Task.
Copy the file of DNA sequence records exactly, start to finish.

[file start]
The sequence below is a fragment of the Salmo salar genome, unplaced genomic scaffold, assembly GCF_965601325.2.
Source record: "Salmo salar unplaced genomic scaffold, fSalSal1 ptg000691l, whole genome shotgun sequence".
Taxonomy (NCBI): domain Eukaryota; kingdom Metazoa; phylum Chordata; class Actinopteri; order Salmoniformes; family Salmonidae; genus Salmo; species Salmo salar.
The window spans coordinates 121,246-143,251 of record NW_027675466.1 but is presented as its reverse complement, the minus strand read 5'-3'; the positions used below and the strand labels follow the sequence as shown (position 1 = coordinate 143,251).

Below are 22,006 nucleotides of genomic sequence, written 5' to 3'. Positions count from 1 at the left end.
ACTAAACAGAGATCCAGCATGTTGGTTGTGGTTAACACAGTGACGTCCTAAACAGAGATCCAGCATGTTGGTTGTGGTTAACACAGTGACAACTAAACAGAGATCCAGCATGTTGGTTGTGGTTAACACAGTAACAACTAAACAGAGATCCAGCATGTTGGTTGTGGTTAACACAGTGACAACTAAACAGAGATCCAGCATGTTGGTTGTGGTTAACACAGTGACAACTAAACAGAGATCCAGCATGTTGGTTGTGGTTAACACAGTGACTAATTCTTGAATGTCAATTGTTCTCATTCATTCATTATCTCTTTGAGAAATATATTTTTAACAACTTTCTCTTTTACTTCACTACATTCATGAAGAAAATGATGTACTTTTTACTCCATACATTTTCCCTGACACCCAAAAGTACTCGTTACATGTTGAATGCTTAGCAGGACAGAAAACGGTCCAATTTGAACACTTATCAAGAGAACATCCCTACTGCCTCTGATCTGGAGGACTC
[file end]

The sequence below is a fragment of the Salmo salar genome, unplaced genomic scaffold, assembly GCF_965601325.2.
Source record: "Salmo salar unplaced genomic scaffold, fSalSal1 ptg000691l, whole genome shotgun sequence".
Taxonomy (NCBI): domain Eukaryota; kingdom Metazoa; phylum Chordata; class Actinopteri; order Salmoniformes; family Salmonidae; genus Salmo; species Salmo salar.
The window spans coordinates 121,246-143,251 of record NW_027675466.1 but is presented as its reverse complement, the minus strand read 5'-3'; the positions used below and the strand labels follow the sequence as shown (position 1 = coordinate 143,251).

Below are 22,006 nucleotides of genomic sequence, written 5' to 3'. Positions count from 1 at the left end.
ACTAAACAGAGATCCAGCATGTTGGTTGTGGTTAACACAGTGACGTCCTAAACAGAGATCCAGCATGTTGGTTGTGGTTAACACAGTGACAACTAAACAGAGATCCAGCATGTTGGTTGTGGTTAACACAGTAACAACTAAACAGAGATCCAGCATGTTGGTTGTGGTTAACACAGTGACAACTAAACAGAGATCCAGCATGTTGGTTGTGGTTAACACAGTGACAACTAAACAGAGATCCAGCATGTTGGTTGTGGTTAACACAGTGACTAATTCTTGAATGTCAATTGTTCTCATTCATTCATTATCTCTTTGAGAAATATATTTTTAACAACTTTCTCTTTTACTTCACTACATTCATGAAGAAAATGATGTACTTTTTACTCCATACATTTTCCCTGACACCCAAAAGTACTCGTTACATGTTGAATGCTTAGCAGGACAGAAAACGGTCCAATTTGAACACTTATCAAGAGAACATCCCTACTGCCTCTGATCTGGAGGACTC